[0083] A polypeptide "variant" means a biologically active polypeptide having at least about 80% amino acid sequence identity with the native sequence polypeptide. Such variants include, for instance, polypeptides wherein one or more amino acid residues are added, or deleted, at the N- or C-terminus of the polypeptide. Ordinarily, a variant will have at least about 80% amino acid sequence identity, more preferably at least about 90% amino acid sequence identity, and even more preferably at least about 95% amino acid sequence identity with the native sequence polypeptide.

[0084] The term "antibody" is used in the broadest sense and specifically covers monoclonal antibodies (including full length monoclonal antibodies), polyclonal antibodies, multispecific antibodies (e.g., bispecific antibodies), and antibody fragments so long as they exhibit the desired biological activity.

[0085] The term "monoclonal antibody" as used herein refers to an antibody obtained from a population of substantially homogeneous antibodies, i.e., the individual antibodies comprising the population are identical except for possible mutations, e.g., naturally occurring mutations, that may be present in minor amounts. Thus, the modifier "monoclonal" indicates the character of the antibody as not being a mixture of discrete antibodies. In certain embodiments, such a monoclonal antibody typically includes an antibody comprising a polypeptide sequence that binds a target, wherein the target-binding polypeptide sequence was obtained by a process that includes the selection of a single target binding polypeptide sequence from a plurality of polypeptide sequences. For example, the selection process can be the selection of a unique clone from a plurality of clones, such as a pool of hybridoma clones, phage clones, or recombinant DNA clones. It should be understood that a selected target binding sequence can be further altered, for example, to improve affinity for the target, to humanize the target binding sequence, to improve its production in cell culture, to reduce its immunogenicity in vivo, to create a multispecific antibody, etc., and that an antibody comprising the altered target binding sequence is also a monoclonal antibody of this invention. In contrast to polyclonal antibody preparations, which typically include different antibodies directed against different determinants (epitopes), each monoclonal antibody of a monoclonal antibody preparation is directed against a single determinant on an antigen. In addition to their specificity, monoclonal antibody preparations are advantageous in that they are typically uncontaminated by other immunoglobulins.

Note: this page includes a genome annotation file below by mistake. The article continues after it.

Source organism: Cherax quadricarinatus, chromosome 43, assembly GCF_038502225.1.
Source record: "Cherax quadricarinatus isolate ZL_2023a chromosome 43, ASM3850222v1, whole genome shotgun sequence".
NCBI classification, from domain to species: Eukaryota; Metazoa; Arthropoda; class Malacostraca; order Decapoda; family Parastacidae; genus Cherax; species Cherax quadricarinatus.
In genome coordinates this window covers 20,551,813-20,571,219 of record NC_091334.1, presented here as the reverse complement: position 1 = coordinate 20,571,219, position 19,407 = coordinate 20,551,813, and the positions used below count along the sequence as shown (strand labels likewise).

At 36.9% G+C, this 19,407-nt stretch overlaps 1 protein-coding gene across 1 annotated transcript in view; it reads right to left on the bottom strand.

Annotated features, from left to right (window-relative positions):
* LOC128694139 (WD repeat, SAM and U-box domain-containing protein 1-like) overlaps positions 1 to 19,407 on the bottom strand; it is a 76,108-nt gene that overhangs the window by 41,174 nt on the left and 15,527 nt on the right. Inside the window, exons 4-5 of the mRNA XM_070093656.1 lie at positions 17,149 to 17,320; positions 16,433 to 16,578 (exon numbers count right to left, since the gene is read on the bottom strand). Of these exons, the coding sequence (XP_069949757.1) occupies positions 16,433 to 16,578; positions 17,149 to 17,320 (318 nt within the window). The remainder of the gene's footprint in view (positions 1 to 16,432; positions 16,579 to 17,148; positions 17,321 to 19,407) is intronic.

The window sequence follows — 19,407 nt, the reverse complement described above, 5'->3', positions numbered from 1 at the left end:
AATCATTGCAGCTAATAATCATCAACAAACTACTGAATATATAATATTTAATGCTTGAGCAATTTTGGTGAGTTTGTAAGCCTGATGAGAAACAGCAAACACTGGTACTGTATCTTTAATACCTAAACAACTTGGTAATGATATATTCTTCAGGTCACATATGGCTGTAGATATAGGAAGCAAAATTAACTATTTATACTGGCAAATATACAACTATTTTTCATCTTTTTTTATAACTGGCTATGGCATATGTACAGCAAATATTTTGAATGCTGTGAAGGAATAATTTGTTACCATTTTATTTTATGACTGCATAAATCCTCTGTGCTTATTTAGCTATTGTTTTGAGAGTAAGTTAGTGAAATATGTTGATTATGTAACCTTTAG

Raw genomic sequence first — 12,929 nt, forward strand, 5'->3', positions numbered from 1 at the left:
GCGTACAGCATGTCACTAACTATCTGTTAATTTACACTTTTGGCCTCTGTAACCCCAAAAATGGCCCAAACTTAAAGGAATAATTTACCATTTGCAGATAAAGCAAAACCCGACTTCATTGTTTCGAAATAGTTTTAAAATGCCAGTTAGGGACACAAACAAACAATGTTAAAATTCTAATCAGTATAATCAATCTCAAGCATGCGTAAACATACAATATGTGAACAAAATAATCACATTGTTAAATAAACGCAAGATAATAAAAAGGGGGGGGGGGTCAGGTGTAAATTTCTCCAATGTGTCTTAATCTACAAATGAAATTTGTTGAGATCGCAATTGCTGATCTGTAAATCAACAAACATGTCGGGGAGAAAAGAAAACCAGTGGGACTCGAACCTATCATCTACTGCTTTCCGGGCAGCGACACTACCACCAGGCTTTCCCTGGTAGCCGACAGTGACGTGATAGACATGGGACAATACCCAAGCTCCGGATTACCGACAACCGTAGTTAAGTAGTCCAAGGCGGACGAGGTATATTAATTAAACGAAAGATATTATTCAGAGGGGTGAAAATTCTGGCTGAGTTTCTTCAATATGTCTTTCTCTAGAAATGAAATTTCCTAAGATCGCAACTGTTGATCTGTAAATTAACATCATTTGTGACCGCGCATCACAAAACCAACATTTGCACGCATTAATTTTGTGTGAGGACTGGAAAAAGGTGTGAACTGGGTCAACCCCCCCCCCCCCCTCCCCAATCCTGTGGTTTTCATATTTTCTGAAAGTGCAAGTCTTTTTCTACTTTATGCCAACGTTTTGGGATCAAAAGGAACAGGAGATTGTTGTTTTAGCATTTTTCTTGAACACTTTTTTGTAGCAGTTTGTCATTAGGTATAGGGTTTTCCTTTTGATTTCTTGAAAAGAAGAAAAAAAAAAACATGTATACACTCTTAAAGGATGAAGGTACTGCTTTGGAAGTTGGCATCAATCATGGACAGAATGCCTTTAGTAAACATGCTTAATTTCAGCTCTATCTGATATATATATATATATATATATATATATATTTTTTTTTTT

[0086] The modifier "monoclonal" indicates the character of the antibody as being obtained from a substantially homogeneous population of antibodies, and is not to be construed as requiring production of the antibody by any particular method. For example, the monoclonal antibodies to be used in accordance with the present invention may be made by a variety of techniques, including, for example, the hybridoma method (e.g., Kohler and Milstein, Nature, 256:495-97 (1975); Hongo et al, Hybridoma, 14 (3): 253-260 (1995), Harlow et al, Antibodies: A Laboratory Manual, (Cold Spring Harbor Laboratory Press, 2nd ed. 1988); Hammerling et al., in: Monoclonal Antibodies and T-Cell Hybridomas 563-681 (Elsevier, N.Y., 1981)), recombinant DNA methods (see, e.g., U.S. Patent No. 4,816,567), phage-display technologies (see, e.g., Clackson et al., Nature, 352: 624-628 (1991); Marks et al., J. Mol. Biol. 222: 581-597 (1992); Sidhu et al., J. Mol. Biol. 338(2): 299-310 (2004); Lee et al., J. Mol. Biol. 340(5): 1073-1093 (2004); Fellouse, Proc. Natl. Acad. Sci. USA 101(34): 12467-12472 (2004); and Lee et al, J. Immunol. Methods 284(1-2): 119-132(2004), and technologies for producing human or human-like antibodies in animals that have parts or all of the human immunoglobulin loci or genes encoding human immunoglobulin sequences (see, e.g., WO 1998/24893; WO 1996/34096; WO 1996/33735; WO 1991/10741; Jakobovits et al, Proc. Natl. Acad. Sci. USA 90: 2551 (1993); Jakobovits et al, Nature 362: 255-258